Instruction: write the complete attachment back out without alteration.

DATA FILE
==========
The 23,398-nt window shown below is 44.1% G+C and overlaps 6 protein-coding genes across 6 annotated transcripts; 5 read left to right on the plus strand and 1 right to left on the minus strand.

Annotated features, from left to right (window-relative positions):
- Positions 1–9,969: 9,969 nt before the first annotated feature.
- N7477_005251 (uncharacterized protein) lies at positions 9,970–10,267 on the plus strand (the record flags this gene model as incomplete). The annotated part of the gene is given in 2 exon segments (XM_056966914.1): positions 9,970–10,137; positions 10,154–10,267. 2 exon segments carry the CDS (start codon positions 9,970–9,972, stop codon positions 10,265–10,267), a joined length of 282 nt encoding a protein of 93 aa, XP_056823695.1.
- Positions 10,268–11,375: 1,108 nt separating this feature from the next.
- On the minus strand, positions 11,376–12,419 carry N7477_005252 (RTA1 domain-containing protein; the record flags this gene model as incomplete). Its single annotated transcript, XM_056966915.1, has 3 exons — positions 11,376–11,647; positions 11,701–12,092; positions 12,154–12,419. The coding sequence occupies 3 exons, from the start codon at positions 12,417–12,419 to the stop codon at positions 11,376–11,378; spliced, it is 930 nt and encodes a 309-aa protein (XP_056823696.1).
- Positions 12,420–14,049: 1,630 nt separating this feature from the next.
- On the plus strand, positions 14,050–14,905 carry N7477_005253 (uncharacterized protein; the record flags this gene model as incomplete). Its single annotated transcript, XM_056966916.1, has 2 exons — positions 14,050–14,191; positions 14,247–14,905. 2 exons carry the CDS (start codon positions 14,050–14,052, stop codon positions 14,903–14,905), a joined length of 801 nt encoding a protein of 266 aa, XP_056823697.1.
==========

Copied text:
The 23,398-nt window shown below is 44.1% G+C and overlaps 6 protein-coding genes across 6 annotated transcripts; 5 read left to right on the plus strand and 1 right to left on the minus strand.

Annotated features, from left to right (window-relative positions):
- Positions 1–9,969: 9,969 nt before the first annotated feature.
- N7477_005251 (uncharacterized protein) lies at positions 9,970–10,267 on the plus strand (the record flags this gene model as incomplete). The annotated part of the gene is given in 2 exon segments (XM_056966914.1): positions 9,970–10,137; positions 10,154–10,267. 2 exon segments carry the CDS (start codon positions 9,970–9,972, stop codon positions 10,265–10,267), a joined length of 282 nt encoding a protein of 93 aa, XP_056823695.1.
- Positions 10,268–11,375: 1,108 nt separating this feature from the next.
- On the minus strand, positions 11,376–12,419 carry N7477_005252 (RTA1 domain-containing protein; the record flags this gene model as incomplete). Its single annotated transcript, XM_056966915.1, has 3 exons — positions 11,376–11,647; positions 11,701–12,092; positions 12,154–12,419. The coding sequence occupies 3 exons, from the start codon at positions 12,417–12,419 to the stop codon at positions 11,376–11,378; spliced, it is 930 nt and encodes a 309-aa protein (XP_056823696.1).
- Positions 12,420–14,049: 1,630 nt separating this feature from the next.
- On the plus strand, positions 14,050–14,905 carry N7477_005253 (uncharacterized protein; the record flags this gene model as incomplete). Its single annotated transcript, XM_056966916.1, has 2 exons — positions 14,050–14,191; positions 14,247–14,905. 2 exons carry the CDS (start codon positions 14,050–14,052, stop codon positions 14,903–14,905), a joined length of 801 nt encoding a protein of 266 aa, XP_056823697.1.